A claim should not be dismissed "'unless it appears beyond doubt that the plaintiff can prove no set of facts in support of his claim which would entitle him to relief.'" Hi-Lite Prod. Co. v. American Home Prod. Corp., 11 F.3d 1402, 1405 (7th Cir. 1993) (quoting Conley v. Gibson, 355 U.S. 41, 45-46, 2 L. Ed. 2d 80, 78 S. Ct. 99 (1957)). Furthermore, the Court will assume that all of the plaintiff's factual allegations are true and will draw all reasonable inferences in favor of the plaintiff. Ross v. Creighton University, 957 F.2d 410, 411 (7th Cir. 1992). Although Mr. Dalen is the named defendant, he will be treated as the plaintiff for purposes of resolving the motion to dismiss his counterclaim.

 Mr. Dalen's counterclaim for anticipatory breach of the Guaranty is premised solely on Ms. Clamage's institution of this declaratory judgment suit. In Illinois an action for anticipatory breach requires a "positive and unequivocal manifestation of a party's intent not to render the performance promised under the contract when the time fixed in the contract arrives." Bituminous Cas. Corp. v. Commercial Union Ins. Co., 273 Ill. App. 3d 923, 652 N.E.2d 1192, 1197, 210 Ill. Dec. 216, 221 (1st Dist. 1995). The mere filing of a suit challenging the interpretation or even validity of a contract, without more, does not constitute a party's clear and affirmative refusal to perform under the contract in the future. See Commonwealth Edison Co. v. Decker Coal Co., 612 F. Supp. 978, 982 (N.D. Ill. 1985); Farwell Const. Co. v. Ticktin, 84 Ill. App. 3d 791, 405 N.E.2d 1051, 1059, 39 Ill. Dec. 916, 924 (1st Dist. 1980). Mr. Dalen has alleged no actions or statements of Ms. Clamage, apart from the filing of this lawsuit, to support his anticipatory breach action. Consequently, Mr. Dalen's counterclaim is dismissed.

 Counts III and IV of the Complaint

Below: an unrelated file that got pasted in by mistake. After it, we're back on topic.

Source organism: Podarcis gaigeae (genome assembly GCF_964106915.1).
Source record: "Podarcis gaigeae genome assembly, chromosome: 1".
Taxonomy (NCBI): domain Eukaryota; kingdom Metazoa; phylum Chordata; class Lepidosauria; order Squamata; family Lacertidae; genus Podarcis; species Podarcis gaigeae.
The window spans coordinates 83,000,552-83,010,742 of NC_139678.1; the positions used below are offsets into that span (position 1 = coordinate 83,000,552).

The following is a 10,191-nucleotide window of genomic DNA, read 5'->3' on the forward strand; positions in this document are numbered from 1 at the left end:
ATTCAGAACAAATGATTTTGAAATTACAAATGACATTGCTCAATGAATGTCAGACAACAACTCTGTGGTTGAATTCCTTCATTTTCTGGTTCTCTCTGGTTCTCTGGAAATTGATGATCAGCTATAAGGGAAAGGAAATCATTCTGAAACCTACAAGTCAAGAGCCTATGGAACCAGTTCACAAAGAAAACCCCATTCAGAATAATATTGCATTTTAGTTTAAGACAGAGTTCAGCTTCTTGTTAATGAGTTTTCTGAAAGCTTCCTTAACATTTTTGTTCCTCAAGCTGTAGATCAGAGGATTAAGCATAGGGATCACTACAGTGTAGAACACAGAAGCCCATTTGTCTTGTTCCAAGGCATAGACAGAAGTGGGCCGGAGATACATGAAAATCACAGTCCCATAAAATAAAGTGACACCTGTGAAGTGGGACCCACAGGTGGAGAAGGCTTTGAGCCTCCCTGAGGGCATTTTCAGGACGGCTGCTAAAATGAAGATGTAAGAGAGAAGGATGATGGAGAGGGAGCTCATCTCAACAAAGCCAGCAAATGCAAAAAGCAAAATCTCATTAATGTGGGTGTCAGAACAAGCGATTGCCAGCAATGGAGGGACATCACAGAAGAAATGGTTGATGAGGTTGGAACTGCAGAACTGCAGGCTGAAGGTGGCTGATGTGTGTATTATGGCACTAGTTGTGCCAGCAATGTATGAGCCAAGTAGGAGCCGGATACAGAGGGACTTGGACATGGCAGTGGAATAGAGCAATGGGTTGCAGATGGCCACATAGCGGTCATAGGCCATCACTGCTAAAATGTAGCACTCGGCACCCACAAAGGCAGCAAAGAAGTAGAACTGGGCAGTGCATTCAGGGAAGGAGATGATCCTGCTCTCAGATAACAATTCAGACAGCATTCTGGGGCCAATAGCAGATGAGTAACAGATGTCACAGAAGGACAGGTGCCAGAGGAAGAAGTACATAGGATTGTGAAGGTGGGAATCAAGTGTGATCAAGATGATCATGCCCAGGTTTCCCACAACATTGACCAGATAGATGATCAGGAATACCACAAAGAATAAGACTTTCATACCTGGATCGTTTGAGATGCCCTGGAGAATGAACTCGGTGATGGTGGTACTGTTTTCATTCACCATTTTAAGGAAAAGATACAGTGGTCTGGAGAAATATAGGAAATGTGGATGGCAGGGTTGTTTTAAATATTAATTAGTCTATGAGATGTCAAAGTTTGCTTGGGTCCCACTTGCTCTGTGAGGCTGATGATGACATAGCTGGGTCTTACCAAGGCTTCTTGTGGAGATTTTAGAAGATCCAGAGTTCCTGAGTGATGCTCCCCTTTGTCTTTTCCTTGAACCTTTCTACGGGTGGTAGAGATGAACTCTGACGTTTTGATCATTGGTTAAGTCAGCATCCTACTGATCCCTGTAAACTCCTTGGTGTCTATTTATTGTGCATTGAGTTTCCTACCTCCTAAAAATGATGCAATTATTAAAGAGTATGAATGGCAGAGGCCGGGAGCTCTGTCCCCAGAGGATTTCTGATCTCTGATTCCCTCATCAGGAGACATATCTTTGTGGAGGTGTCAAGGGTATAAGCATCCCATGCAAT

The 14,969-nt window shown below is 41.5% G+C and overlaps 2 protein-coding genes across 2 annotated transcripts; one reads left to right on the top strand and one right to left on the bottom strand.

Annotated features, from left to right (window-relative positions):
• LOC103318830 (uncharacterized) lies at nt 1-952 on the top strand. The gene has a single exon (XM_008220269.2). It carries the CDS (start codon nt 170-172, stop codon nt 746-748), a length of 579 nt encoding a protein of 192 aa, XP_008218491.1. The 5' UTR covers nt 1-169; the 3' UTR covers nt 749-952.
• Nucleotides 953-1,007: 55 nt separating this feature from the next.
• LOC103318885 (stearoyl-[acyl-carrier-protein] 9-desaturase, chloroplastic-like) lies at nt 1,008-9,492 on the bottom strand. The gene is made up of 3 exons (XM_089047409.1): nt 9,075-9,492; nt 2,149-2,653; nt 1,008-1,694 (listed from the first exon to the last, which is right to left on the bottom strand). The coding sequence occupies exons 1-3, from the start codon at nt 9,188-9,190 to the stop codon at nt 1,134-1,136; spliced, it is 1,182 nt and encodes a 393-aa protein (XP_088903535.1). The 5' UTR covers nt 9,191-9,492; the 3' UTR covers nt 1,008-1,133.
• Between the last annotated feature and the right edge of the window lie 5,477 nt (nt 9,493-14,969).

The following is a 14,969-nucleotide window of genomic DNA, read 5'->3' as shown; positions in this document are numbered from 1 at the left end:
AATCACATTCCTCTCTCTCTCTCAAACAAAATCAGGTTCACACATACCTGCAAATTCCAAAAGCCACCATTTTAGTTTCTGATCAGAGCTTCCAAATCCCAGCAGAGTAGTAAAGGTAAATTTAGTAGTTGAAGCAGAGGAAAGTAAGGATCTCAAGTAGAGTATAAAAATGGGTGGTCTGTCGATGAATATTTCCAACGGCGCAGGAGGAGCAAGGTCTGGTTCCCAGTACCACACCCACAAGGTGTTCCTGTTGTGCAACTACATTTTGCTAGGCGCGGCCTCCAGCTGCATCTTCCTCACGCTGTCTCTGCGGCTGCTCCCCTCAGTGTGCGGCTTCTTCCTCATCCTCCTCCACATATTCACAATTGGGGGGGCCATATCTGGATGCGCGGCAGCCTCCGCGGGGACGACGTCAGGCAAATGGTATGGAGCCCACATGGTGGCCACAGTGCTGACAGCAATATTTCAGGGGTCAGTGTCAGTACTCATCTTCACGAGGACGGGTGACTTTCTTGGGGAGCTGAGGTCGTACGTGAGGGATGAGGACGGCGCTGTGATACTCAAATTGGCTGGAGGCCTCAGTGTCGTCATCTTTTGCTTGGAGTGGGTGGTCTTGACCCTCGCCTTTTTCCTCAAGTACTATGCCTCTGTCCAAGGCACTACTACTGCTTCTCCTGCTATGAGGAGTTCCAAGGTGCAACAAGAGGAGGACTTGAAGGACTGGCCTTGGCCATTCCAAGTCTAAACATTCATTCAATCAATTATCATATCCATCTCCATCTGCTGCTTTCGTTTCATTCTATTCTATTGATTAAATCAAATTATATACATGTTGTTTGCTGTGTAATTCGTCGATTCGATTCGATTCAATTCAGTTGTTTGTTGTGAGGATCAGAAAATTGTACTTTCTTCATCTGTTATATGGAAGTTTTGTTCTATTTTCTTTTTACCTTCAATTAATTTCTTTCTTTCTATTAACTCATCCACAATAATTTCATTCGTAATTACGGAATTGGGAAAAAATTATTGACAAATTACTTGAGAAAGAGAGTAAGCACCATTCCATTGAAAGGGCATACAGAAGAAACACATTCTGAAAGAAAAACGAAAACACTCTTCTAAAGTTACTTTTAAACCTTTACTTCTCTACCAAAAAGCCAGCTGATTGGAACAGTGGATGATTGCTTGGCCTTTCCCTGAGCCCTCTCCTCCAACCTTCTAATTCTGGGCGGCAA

Mr. Dalen's arguments are rooted in two assumptions that I cannot make on this motion. First, as explained earlier, Mr. Clamage appears to be a party to the Subordination Agreement. If so, the personal debt that he owed to Mr. Dalen is covered by the terms of the Subordination Agreement. Mr. Dalen signed this agreement, which specifically stated that all indebtedness of the borrower to the creditor, as specified in all of the agreements between these parties, was subordinated. Second, Mr. Clamage's personal debt is linked to Metropolitan by means of another guaranty agreement. Contemporaneous with the execution of the Stock Purchase Agreement, Metropolitan signed a guaranty ensuring performance of the payments due Mr. Dalen from Mr. Clamage. Hence, Mr. Clamage and Metropolitan were involved in both the Subordination Agreement and the Stock Purchase Agreement with respect to the personal debt that Mr. Clamage owed for purchase of the stock.

 These facts are important because of the language of the Guaranty. The Guaranty states that Ms. Clamage's obligation to pay Mr. Dalen is "subject to any rights or defenses that [Edward] Clamage, Metropolitan or Silkcorp may have either at the time of the execution of the [Stock Purchase] Agreement dated March 4, 1994, . . . or in the future. . . ." Thus, Mr. Clamage's status as a party to the Subordination Agreement and Metropolitan's ownership of the privileges and rights of that agreement may provide Ms. damage with a defense to Mr. Dalen's ...